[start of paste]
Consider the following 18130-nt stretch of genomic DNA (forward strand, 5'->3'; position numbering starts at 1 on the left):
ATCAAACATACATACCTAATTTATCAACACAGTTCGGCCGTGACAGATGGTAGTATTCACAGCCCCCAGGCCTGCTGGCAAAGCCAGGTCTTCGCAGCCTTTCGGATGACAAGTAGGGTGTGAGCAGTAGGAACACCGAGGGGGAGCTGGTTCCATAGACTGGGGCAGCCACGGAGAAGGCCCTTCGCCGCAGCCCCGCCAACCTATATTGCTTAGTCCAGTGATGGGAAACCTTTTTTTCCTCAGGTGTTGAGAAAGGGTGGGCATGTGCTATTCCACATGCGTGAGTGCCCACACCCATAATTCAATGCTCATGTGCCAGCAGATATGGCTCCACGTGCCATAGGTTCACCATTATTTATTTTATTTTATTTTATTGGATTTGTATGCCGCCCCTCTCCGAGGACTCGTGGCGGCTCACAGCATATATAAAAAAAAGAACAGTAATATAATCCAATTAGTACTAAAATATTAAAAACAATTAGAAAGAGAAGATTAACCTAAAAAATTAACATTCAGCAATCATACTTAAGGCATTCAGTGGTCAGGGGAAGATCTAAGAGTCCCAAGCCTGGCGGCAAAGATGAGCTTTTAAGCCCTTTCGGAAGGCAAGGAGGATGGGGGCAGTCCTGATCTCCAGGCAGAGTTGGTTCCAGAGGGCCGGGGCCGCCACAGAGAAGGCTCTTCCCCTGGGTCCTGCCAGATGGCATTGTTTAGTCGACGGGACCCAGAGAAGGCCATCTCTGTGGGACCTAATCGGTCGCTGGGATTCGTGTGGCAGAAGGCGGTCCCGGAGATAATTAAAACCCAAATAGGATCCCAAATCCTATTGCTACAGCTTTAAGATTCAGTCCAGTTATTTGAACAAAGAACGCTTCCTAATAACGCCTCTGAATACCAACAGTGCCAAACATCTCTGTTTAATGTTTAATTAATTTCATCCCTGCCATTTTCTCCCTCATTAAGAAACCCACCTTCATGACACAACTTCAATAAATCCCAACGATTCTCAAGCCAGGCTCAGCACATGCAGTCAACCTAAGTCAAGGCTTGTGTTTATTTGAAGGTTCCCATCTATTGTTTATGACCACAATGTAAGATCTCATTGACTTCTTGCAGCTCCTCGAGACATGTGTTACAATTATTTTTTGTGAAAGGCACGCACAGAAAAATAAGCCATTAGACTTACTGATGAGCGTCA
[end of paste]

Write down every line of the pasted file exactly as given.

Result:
Consider the following 18130-nt stretch of genomic DNA (forward strand, 5'->3'; position numbering starts at 1 on the left):
ATCAAACATACATACCTAATTTATCAACACAGTTCGGCCGTGACAGATGGTAGTATTCACAGCCCCCAGGCCTGCTGGCAAAGCCAGGTCTTCGCAGCCTTTCGGATGACAAGTAGGGTGTGAGCAGTAGGAACACCGAGGGGGAGCTGGTTCCATAGACTGGGGCAGCCACGGAGAAGGCCCTTCGCCGCAGCCCCGCCAACCTATATTGCTTAGTCCAGTGATGGGAAACCTTTTTTTCCTCAGGTGTTGAGAAAGGGTGGGCATGTGCTATTCCACATGCGTGAGTGCCCACACCCATAATTCAATGCTCATGTGCCAGCAGATATGGCTCCACGTGCCATAGGTTCACCATTATTTATTTTATTTTATTTTATTGGATTTGTATGCCGCCCCTCTCCGAGGACTCGTGGCGGCTCACAGCATATATAAAAAAAAGAACAGTAATATAATCCAATTAGTACTAAAATATTAAAAACAATTAGAAAGAGAAGATTAACCTAAAAAATTAACATTCAGCAATCATACTTAAGGCATTCAGTGGTCAGGGGAAGATCTAAGAGTCCCAAGCCTGGCGGCAAAGATGAGCTTTTAAGCCCTTTCGGAAGGCAAGGAGGATGGGGGCAGTCCTGATCTCCAGGCAGAGTTGGTTCCAGAGGGCCGGGGCCGCCACAGAGAAGGCTCTTCCCCTGGGTCCTGCCAGATGGCATTGTTTAGTCGACGGGACCCAGAGAAGGCCATCTCTGTGGGACCTAATCGGTCGCTGGGATTCGTGTGGCAGAAGGCGGTCCCGGAGATAATTAAAACCCAAATAGGATCCCAAATCCTATTGCTACAGCTTTAAGATTCAGTCCAGTTATTTGAACAAAGAACGCTTCCTAATAACGCCTCTGAATACCAACAGTGCCAAACATCTCTGTTTAATGTTTAATTAATTTCATCCCTGCCATTTTCTCCCTCATTAAGAAACCCACCTTCATGACACAACTTCAATAAATCCCAACGATTCTCAAGCCAGGCTCAGCACATGCAGTCAACCTAAGTCAAGGCTTGTGTTTATTTGAAGGTTCCCATCTATTGTTTATGACCACAATGTAAGATCTCATTGACTTCTTGCAGCTCCTCGAGACATGTGTTACAATTATTTTTTGTGAAAGGCACGCACAGAAAAATAAGCCATTAGACTTACTGATGAGCGTCA